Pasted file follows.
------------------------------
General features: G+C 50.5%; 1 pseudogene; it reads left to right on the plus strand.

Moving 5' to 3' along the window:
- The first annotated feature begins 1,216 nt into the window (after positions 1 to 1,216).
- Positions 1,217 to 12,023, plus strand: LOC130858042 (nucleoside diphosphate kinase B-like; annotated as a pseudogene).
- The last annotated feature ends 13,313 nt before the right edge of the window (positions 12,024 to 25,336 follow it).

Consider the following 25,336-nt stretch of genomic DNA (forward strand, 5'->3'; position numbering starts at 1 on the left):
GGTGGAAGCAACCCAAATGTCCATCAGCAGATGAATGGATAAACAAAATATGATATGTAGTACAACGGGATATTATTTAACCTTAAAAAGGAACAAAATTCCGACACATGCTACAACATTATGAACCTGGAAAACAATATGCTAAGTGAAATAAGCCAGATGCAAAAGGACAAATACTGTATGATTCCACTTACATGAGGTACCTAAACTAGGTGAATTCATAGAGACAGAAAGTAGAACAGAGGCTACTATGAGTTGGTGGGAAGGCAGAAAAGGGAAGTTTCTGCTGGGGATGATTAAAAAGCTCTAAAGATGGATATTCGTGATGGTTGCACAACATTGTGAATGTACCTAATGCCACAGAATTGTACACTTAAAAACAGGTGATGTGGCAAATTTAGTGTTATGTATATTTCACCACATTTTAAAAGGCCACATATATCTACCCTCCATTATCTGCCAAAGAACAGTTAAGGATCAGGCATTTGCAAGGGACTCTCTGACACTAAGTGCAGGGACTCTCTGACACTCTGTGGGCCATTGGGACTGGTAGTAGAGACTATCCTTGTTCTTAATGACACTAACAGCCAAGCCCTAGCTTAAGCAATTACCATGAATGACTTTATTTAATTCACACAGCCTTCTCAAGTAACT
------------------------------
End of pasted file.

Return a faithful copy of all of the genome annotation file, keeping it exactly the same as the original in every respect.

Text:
General features: G+C 50.5%; 1 pseudogene; it reads left to right on the plus strand.

Moving 5' to 3' along the window:
- The first annotated feature begins 1,216 nt into the window (after positions 1 to 1,216).
- Positions 1,217 to 12,023, plus strand: LOC130858042 (nucleoside diphosphate kinase B-like; annotated as a pseudogene).
- The last annotated feature ends 13,313 nt before the right edge of the window (positions 12,024 to 25,336 follow it).

Consider the following 25,336-nt stretch of genomic DNA (forward strand, 5'->3'; position numbering starts at 1 on the left):
GGTGGAAGCAACCCAAATGTCCATCAGCAGATGAATGGATAAACAAAATATGATATGTAGTACAACGGGATATTATTTAACCTTAAAAAGGAACAAAATTCCGACACATGCTACAACATTATGAACCTGGAAAACAATATGCTAAGTGAAATAAGCCAGATGCAAAAGGACAAATACTGTATGATTCCACTTACATGAGGTACCTAAACTAGGTGAATTCATAGAGACAGAAAGTAGAACAGAGGCTACTATGAGTTGGTGGGAAGGCAGAAAAGGGAAGTTTCTGCTGGGGATGATTAAAAAGCTCTAAAGATGGATATTCGTGATGGTTGCACAACATTGTGAATGTACCTAATGCCACAGAATTGTACACTTAAAAACAGGTGATGTGGCAAATTTAGTGTTATGTATATTTCACCACATTTTAAAAGGCCACATATATCTACCCTCCATTATCTGCCAAAGAACAGTTAAGGATCAGGCATTTGCAAGGGACTCTCTGACACTAAGTGCAGGGACTCTCTGACACTCTGTGGGCCATTGGGACTGGTAGTAGAGACTATCCTTGTTCTTAATGACACTAACAGCCAAGCCCTAGCTTAAGCAATTACCATGAATGACTTTATTTAATTCACACAGCCTTCTCAAGTAACT